Huntington House program gets grant to help fight homelessness

Rosella Stouder (left) and Dawn Zahm-Wilson coordinate and administer the Rapid Rehousing & Homeless Prevention Program (RRHP), which recently received additional funding to continue helping Huntington County residents from becoming homeless. The program is under the umbrella of Community and Family Services.
Rosella Stouder (left) and Dawn Zahm-Wilson coordinate and administer the Rapid Rehousing & Homeless Prevention Program (RRHP), which recently received additional funding to continue helping Huntington County residents from becoming homeless. The program is under the umbrella of Community and Family Services. Photo by Rebecca Sandlin.

A resource to Huntington County residents in danger of losing their homes is back up and running, after it got a shot in the arm in the form of grant funding to help prevent homelessness.

The Rapid Rehousing & Homeless Prevention Program (RRHP) is a program of Huntington House and jointly administered under the umbrella of Community and Family Services.

With the approval to receive $53,555 in funding, Huntington House Director Rosella Stouder says she wants to get the word out to help keep people from becoming evicted from their present dwelling or find them a new place to call home.

“We do shelter and recovery – Second Chance Recovery,” she explains. “It’s a substance abuse program. We started that in 2017.”
This will be the third year for the Rapid Rehousing & Homeless Prevention program, Stouder adds.

RRHP Program Coordinator Dawn Zahm-Wilson says it’s her job to keep people out of a homeless shelter by finding them a permanent place to live.
“The money will hopefully last until June 30, 2020, when our season ends,” she says. “Last year with a similar amount we were able to help 25 households.”

Zahm-Wilson reports RRHP was able to stop 12 evictions, and connected or reconnected utilities for 19 households, as well as various other payments for assistance.

“We can help with security deposits for rent or utilities, application fees, arrearages, reconnections, which allows us to do some things that the trustee’s office can’t do,” she explains, “so we try to work closely with them.”

To get help through RRHP, potential clients should first contact the trustee’s office in the township in which they currently reside and agencies such as Energy Assistance, Salvation Army and Love In the Name of Christ (Love INC). They will then bring their approval or denial forms with them when they apply for RRHP assistance.

“Our income restrictions are pretty low. We are at a 30 percent of the AMI, which is the median income for Huntington County. It only allows an individual to make $12,850 a year,” Zahm-Wilson notes. “We have a lot of Seniors that are on Social Security bringing in less than $700 a month, and they obviously would qualify.”

The household must have some sort of income – either through employment, child support, Social Security, disability or another form, Zahm-Wilson says. They would also need to have a disconnection notice or be facing eviction, she adds.

“One of the nice things about our program is that, such as when the trustee isn’t able to help, or the other agencies are not able to help once someone is disconnected, then we are able to help with the reconnection fees and the deposits, to help people to get their services reinstated,” she says. “It’s fairly unique to our program. The only other programs that could assist with those things would be unregulated programs, such as the churches, emergency fund or that type of thing.”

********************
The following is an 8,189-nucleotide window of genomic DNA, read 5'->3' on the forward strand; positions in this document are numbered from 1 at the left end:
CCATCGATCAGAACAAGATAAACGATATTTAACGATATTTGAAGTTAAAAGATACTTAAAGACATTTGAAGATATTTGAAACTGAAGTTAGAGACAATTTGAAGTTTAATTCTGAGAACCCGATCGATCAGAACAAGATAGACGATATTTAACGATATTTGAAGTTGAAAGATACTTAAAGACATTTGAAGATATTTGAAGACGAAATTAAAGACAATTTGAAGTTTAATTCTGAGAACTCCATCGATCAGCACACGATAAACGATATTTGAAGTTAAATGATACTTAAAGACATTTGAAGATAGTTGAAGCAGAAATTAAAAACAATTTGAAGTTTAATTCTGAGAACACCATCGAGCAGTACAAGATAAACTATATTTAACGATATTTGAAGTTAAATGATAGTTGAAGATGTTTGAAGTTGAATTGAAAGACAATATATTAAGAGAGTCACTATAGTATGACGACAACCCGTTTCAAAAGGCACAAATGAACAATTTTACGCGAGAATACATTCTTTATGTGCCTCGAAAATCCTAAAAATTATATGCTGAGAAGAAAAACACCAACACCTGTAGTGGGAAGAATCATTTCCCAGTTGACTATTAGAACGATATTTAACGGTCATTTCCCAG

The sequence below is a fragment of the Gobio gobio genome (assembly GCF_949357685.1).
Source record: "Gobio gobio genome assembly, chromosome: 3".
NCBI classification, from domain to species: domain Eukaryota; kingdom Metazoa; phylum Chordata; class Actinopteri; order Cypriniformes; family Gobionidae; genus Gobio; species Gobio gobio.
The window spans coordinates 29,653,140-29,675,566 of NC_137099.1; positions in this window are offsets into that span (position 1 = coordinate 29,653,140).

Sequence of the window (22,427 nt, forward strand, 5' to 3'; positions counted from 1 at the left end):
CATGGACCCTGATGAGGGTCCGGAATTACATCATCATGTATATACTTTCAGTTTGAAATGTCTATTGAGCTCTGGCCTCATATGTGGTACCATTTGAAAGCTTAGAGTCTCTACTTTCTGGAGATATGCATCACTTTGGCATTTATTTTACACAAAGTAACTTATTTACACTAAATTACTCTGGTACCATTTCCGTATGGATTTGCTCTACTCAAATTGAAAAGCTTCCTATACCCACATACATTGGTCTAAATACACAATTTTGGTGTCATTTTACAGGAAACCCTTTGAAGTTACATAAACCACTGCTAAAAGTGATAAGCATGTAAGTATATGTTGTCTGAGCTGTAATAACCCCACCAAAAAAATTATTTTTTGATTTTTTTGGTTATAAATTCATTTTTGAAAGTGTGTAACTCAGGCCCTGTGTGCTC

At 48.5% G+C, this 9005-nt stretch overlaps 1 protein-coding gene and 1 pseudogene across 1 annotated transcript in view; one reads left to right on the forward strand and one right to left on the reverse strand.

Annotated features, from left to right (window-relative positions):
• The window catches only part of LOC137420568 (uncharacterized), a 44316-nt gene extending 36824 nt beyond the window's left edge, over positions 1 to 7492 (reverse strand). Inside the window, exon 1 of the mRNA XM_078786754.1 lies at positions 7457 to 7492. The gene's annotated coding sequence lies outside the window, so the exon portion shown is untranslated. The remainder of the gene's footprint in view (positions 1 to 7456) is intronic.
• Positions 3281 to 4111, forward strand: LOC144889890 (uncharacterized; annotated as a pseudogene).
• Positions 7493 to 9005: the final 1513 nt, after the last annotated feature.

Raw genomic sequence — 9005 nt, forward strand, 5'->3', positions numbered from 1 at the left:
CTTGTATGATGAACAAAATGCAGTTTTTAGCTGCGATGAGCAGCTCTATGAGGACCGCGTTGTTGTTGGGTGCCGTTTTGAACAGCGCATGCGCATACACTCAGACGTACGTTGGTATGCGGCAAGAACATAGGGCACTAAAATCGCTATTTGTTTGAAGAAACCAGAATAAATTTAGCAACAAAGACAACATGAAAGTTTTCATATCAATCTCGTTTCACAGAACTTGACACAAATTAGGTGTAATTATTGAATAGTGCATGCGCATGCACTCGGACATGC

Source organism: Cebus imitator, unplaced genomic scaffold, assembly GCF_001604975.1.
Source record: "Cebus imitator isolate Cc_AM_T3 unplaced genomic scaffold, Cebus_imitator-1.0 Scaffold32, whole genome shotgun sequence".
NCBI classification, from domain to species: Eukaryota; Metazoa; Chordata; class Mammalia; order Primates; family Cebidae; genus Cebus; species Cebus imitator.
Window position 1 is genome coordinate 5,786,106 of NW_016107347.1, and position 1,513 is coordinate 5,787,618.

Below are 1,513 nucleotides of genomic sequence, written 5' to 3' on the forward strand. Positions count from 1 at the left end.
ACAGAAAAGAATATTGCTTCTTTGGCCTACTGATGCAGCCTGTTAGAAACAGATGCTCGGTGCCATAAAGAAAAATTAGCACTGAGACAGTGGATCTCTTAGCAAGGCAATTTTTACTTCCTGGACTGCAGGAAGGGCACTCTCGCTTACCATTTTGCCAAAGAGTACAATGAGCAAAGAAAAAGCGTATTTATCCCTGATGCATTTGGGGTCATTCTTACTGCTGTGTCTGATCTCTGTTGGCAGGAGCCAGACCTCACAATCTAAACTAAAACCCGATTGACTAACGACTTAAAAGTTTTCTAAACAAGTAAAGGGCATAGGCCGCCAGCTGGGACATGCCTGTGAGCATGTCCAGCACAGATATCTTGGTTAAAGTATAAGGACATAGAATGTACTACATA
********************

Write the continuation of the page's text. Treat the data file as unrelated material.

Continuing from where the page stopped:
Clients who qualify for the RRHP program will sign a release of information form allowing the office to discuss their cases with other agencies that can assist in their situation and coordinate their benefits to do the best job for them.

Stouder says Zahm-Wilson has done a lot of the heavy-duty work in advance to set up benefits for the program’s clients.

“She has made the connection with landlords and community agencies so that everyone is working together to help the citizens of Huntington County,” she says. “One of the issues in Huntington has been finding homes for people when they are homeless and needing a home. That’s been difficult.”

Zahm-Wilson says the mission of the program is to help people “power through” the rough situations. And even if the funding for the RRHP program becomes exhausted, her office still has plenty of resources available year-round for those needing help.

“We are constantly doing resource and referral,” she says. “I am frequently seeing people to help them locate available housing and take phone calls every day from Section 8 people that need help with rent, and other types of referrals, too, like the trustee and the church sect, and such.”

Her office has also begun holding financial literacy classes in partnership with Lake City Bank, offering them twice per month on Tuesday evenings at 5:30 p.m. in the Community and Family Services offices.

The next class will be held on Tuesday, Oct. 22. The classes are free and open to everyone; those attending are asked to call the RRHP office at 224-6100 to reserve a spot.

Attendees who complete 80 percent of the classes offered can qualify for a special account and a line of credit that can build up their credit score and help them obtain a loan.

“It’s more than just handing out some assistance and saying, ‘Yes we will cover this bill.’ That helps for a moment,” Stouder says. “What Dawn is trying to do with this program could help for a lifetime.”

“We want to bring them out of the hopelessness and give them confidence,” Zahm-Wilson adds.

The Rapid Rehousing and Homeless Prevention program is located in the Community and Family Services offices at 1255 Engle St., Huntington. Zahm-Wilson can be reached at 224-6100 or by email at 44hp@comfam.org.